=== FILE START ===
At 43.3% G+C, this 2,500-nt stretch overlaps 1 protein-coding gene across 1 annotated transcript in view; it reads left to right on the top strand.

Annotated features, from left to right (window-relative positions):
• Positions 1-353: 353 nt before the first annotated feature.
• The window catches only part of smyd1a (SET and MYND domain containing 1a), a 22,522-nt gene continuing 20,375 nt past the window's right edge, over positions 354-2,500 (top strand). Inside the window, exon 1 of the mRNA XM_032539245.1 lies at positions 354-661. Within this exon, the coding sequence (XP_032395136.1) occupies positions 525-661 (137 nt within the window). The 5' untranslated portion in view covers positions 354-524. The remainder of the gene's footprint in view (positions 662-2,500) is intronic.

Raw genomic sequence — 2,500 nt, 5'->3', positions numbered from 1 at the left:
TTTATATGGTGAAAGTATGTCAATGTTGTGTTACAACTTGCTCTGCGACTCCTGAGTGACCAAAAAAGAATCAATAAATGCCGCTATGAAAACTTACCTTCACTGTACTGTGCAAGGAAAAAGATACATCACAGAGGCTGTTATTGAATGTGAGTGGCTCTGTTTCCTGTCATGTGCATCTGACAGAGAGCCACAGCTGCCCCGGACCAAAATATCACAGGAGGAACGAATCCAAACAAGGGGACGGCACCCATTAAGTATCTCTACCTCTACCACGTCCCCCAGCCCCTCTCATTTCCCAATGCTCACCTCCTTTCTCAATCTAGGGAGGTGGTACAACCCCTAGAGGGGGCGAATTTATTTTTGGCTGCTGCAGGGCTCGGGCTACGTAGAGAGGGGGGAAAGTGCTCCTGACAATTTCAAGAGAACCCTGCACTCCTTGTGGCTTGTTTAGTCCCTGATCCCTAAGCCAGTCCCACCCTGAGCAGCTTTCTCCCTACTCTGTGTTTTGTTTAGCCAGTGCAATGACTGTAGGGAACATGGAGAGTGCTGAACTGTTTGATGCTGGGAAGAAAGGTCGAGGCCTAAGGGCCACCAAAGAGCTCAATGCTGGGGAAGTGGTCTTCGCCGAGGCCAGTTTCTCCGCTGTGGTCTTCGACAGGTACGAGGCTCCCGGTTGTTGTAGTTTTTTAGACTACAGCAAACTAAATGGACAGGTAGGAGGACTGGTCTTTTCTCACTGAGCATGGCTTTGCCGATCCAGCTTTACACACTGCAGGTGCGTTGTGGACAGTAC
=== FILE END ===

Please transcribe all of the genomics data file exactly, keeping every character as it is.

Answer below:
At 43.3% G+C, this 2,500-nt stretch overlaps 1 protein-coding gene across 1 annotated transcript in view; it reads left to right on the top strand.

Annotated features, from left to right (window-relative positions):
• Positions 1-353: 353 nt before the first annotated feature.
• The window catches only part of smyd1a (SET and MYND domain containing 1a), a 22,522-nt gene continuing 20,375 nt past the window's right edge, over positions 354-2,500 (top strand). Inside the window, exon 1 of the mRNA XM_032539245.1 lies at positions 354-661. Within this exon, the coding sequence (XP_032395136.1) occupies positions 525-661 (137 nt within the window). The 5' untranslated portion in view covers positions 354-524. The remainder of the gene's footprint in view (positions 662-2,500) is intronic.

Raw genomic sequence — 2,500 nt, 5'->3', positions numbered from 1 at the left:
TTTATATGGTGAAAGTATGTCAATGTTGTGTTACAACTTGCTCTGCGACTCCTGAGTGACCAAAAAAGAATCAATAAATGCCGCTATGAAAACTTACCTTCACTGTACTGTGCAAGGAAAAAGATACATCACAGAGGCTGTTATTGAATGTGAGTGGCTCTGTTTCCTGTCATGTGCATCTGACAGAGAGCCACAGCTGCCCCGGACCAAAATATCACAGGAGGAACGAATCCAAACAAGGGGACGGCACCCATTAAGTATCTCTACCTCTACCACGTCCCCCAGCCCCTCTCATTTCCCAATGCTCACCTCCTTTCTCAATCTAGGGAGGTGGTACAACCCCTAGAGGGGGCGAATTTATTTTTGGCTGCTGCAGGGCTCGGGCTACGTAGAGAGGGGGGAAAGTGCTCCTGACAATTTCAAGAGAACCCTGCACTCCTTGTGGCTTGTTTAGTCCCTGATCCCTAAGCCAGTCCCACCCTGAGCAGCTTTCTCCCTACTCTGTGTTTTGTTTAGCCAGTGCAATGACTGTAGGGAACATGGAGAGTGCTGAACTGTTTGATGCTGGGAAGAAAGGTCGAGGCCTAAGGGCCACCAAAGAGCTCAATGCTGGGGAAGTGGTCTTCGCCGAGGCCAGTTTCTCCGCTGTGGTCTTCGACAGGTACGAGGCTCCCGGTTGTTGTAGTTTTTTAGACTACAGCAAACTAAATGGACAGGTAGGAGGACTGGTCTTTTCTCACTGAGCATGGCTTTGCCGATCCAGCTTTACACACTGCAGGTGCGTTGTGGACAGTAC